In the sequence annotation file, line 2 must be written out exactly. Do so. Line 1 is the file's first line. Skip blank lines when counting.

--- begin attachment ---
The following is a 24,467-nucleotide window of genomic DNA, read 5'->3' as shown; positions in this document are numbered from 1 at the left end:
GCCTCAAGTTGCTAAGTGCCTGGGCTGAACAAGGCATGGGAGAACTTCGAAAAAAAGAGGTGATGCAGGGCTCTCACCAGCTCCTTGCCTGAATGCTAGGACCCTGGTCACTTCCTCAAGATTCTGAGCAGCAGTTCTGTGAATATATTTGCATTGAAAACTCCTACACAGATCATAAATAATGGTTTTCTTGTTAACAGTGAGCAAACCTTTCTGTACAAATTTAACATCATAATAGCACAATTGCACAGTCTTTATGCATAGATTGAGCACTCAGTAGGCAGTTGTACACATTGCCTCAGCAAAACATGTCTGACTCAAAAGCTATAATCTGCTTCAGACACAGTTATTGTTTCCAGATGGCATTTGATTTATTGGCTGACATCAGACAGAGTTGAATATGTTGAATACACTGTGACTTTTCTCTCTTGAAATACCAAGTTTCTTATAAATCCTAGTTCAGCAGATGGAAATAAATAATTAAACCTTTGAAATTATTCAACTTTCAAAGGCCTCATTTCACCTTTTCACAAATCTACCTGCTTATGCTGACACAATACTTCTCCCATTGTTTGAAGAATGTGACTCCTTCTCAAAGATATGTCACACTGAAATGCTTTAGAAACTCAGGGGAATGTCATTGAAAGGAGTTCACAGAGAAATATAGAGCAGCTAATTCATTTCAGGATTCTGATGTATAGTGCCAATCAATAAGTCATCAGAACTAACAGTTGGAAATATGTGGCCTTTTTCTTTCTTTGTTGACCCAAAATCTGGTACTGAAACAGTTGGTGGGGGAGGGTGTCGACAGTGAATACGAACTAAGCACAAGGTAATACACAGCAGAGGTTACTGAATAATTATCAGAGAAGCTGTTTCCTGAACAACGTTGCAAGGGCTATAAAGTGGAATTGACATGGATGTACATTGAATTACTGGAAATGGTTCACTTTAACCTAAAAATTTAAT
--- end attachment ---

GCCTCAAGTTGCTAAGTGCCTGGGCTGAACAAGGCATGGGAGAACTTCGAAAAAAAGAGGTGATGCAGGGCTCTCACCAGCTCCTTGCCTGAATGCTAGGACCCTGGTCACTTCCTCAAGATTCTGAGCAGCAGTTCTGTGAATATATTTGCATTGAAAACTCCTACACAGATCATAAATAATGGTTTTCTTGTTAACAGTGAGCAAACCTTTCTGTACAAATTTAACATCATAATAGCACAATTGCACAGTCTTTATGCATAGATTGAGCACTCAGTAGGCAGTTGTACACATTGCCTCAGCAAAACATGTCTGACTCAAAAGCTATAATCTGCTTCAGACACAGTTATTGTTTCCAGATGGCATTTGATTTATTGGCTGACATCAGACAGAGTTGAATATGTTGAATACACTGTGACTTTTCTCTCTTGAAATACCAAGTTTCTTATAAATCCTAGTTCAGCAGATGGAAATAAATAATTAAACCTTTGAAATTATTCAACTTTCAAAGGCCTCATTTCACCTTTTCACAAATCTACCTGCTTATGCTGACACAATACTTCTCCCATTGTTTGAAGAATGTGACTCCTTCTCAAAGATATGTCACACTGAAATGCTTTAGAAACTCAGGGGAATGTCATTGAAAGGAGTTCACAGAGAAATATAGAGCAGCTAATTCATTTCAGGATTCTGATGTATAGTGCCAATCAATAAGTCATCAGAACTAACAGTTGGAAATATGTGGCCTTTTTCTTTCTTTGTTGACCCAAAATCTGGTACTGAAACAGTTGGTGGGGGAGGGTGTCGACAGTGAATACGAACTAAGCACAAGGTAATACACAGCAGAGGTTACTGAATAATTATCAGAGAAGCTGTTTCCTGAACAACGTTGCAAGGGCTATAAAGTGGAATTGACATGGATGTACATTGAATTACTGGAAATGGTTCACTTTAACCTAAAAATTTAAT